Orders for computers and electronic products experienced growth as well. New orders for capital goods experienced a notable decrease, continuing the trend from the previous month. Shipments saw a decline for the second month in a row, while backlogs of capital goods orders grew for the third consecutive month, albeit at a slower pace. Total inventories increased, though slightly less than in the prior month.

The February ISM Services report highlighted a continued expansion in the service sector, albeit at a reduced rate. The PMI for services dropped by 0.8% to 52.6%, marginally above the year-long average of 52.4%. Business activity increased by 1.4% to 57.2%, with reports of rising orders and sales. Responses indicated stable conditions, with some noting increased business activity. New orders saw a modest increase, with most respondents indicating steady order levels and a few reporting a rise. The Arts, entertainment, & recreation sector was the exception, noting a decline in new orders.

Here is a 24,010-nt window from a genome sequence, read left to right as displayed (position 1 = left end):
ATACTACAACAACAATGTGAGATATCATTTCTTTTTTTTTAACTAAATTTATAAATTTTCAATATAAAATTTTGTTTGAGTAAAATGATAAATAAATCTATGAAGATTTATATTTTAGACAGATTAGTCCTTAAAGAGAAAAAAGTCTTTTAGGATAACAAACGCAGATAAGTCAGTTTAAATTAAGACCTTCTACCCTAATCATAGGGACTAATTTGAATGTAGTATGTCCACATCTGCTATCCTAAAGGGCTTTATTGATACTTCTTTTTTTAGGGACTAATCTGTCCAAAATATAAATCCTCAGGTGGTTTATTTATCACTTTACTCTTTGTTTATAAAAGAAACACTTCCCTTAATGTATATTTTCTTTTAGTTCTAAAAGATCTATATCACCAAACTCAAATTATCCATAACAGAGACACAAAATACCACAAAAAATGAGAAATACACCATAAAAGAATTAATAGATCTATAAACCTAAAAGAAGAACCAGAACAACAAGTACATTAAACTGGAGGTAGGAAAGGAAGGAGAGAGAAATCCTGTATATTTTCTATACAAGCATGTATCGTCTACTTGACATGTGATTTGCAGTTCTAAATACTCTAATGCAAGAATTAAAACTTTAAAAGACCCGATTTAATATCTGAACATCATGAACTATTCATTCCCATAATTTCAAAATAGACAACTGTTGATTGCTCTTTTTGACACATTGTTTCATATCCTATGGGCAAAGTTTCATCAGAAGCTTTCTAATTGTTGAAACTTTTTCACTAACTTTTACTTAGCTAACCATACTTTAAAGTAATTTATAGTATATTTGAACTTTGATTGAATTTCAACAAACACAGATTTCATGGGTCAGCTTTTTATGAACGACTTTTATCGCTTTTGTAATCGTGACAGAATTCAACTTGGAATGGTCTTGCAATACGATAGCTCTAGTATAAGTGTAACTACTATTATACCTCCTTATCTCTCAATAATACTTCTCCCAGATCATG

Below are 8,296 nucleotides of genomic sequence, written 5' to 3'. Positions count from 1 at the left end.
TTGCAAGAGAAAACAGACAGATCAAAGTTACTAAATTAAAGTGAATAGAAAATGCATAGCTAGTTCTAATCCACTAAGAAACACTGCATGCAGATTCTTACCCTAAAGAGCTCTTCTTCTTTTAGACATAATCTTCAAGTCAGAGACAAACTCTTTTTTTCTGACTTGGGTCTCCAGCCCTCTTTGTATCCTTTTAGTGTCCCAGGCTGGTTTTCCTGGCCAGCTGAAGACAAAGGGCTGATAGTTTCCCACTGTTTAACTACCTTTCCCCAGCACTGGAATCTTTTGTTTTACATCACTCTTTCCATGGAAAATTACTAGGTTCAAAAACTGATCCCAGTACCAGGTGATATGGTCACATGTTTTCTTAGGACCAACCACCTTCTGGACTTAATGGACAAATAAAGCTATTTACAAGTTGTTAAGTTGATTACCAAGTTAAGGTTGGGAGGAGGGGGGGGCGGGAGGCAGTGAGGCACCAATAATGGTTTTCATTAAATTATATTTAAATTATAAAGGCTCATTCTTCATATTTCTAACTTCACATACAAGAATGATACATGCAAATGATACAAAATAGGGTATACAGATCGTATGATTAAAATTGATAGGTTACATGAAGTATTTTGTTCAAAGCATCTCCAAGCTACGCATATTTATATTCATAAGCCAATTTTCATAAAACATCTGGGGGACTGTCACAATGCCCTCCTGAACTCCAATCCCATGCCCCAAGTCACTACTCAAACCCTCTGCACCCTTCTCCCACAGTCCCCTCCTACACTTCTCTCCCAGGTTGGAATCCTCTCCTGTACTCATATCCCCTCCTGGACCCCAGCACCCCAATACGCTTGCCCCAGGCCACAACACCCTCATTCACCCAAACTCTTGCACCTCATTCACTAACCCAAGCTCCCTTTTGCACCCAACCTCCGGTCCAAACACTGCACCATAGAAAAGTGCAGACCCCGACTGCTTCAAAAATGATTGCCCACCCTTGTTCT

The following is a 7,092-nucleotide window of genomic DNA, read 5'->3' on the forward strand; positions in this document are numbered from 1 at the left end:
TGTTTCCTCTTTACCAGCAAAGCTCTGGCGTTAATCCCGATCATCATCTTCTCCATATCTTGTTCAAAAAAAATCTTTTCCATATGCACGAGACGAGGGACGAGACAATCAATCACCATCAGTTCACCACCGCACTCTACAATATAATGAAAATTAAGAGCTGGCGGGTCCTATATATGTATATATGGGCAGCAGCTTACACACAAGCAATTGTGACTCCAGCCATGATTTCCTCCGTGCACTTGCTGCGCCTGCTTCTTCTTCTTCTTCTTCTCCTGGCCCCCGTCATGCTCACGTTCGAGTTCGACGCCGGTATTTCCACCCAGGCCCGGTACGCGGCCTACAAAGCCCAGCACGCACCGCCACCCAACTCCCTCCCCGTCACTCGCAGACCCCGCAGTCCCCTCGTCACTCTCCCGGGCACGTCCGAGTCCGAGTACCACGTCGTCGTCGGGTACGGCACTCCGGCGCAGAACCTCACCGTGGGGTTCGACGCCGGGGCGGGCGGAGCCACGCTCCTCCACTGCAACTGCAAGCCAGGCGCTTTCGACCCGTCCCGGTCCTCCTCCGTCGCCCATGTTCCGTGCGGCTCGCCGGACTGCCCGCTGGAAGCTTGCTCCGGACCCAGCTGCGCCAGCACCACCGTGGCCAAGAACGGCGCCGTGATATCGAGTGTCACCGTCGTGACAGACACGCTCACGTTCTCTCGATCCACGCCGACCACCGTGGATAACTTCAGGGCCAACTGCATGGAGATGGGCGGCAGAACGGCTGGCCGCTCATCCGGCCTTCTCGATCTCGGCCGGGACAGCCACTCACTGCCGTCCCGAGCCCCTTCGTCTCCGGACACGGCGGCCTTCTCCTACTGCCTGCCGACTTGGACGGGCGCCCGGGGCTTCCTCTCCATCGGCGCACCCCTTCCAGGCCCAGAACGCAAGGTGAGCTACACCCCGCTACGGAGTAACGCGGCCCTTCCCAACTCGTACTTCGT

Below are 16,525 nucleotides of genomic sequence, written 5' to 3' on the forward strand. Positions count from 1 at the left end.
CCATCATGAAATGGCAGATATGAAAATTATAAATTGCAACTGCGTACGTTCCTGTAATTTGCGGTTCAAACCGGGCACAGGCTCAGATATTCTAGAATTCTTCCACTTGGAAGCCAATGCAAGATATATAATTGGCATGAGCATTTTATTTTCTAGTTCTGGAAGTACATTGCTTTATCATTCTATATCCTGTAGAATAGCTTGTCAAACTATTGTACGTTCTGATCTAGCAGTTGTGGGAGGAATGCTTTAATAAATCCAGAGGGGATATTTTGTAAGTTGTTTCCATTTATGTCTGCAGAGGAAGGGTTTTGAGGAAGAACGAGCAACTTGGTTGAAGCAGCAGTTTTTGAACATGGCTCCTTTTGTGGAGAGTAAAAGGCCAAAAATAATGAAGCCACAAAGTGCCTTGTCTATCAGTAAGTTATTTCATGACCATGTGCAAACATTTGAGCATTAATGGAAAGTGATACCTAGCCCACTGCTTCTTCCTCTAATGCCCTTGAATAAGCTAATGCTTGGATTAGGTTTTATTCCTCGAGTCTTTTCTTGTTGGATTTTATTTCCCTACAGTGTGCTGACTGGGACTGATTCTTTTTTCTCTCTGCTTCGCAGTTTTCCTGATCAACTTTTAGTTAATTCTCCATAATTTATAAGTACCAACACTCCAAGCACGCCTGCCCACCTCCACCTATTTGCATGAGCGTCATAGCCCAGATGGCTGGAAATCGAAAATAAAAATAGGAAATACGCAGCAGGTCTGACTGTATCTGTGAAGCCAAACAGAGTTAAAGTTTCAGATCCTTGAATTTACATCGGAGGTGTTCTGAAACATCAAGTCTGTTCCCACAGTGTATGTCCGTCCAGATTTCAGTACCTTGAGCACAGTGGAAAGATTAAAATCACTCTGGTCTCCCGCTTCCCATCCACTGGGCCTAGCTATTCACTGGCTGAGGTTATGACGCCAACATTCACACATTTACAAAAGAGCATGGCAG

Employment activity dipped into contraction, with a slowdown in hiring and loss of employees through attrition. Supplier delivery performance improved from January, and inventories have not expanded since November of the previous year, with February seeing a further reduction as adjustments to demand continue. Inventory sentiment remains positive but has decreased from January, with some respondents considering inventory levels too high. The backlog of orders index decreased by 1.1% to 50.3% amid ongoing declines in overseas orders due to the crisis in the Red Sea. Prices saw a 5.4% reduction from January to 58.6%. New orders for exports and imports both fell.

Most industries reported growth, except for real estate, rental & leasing, and arts, entertainment & recreation, which saw a decrease. Respondents generally reported stable business conditions, with inflation, labor, and economic outlook posing challenges for certain sectors.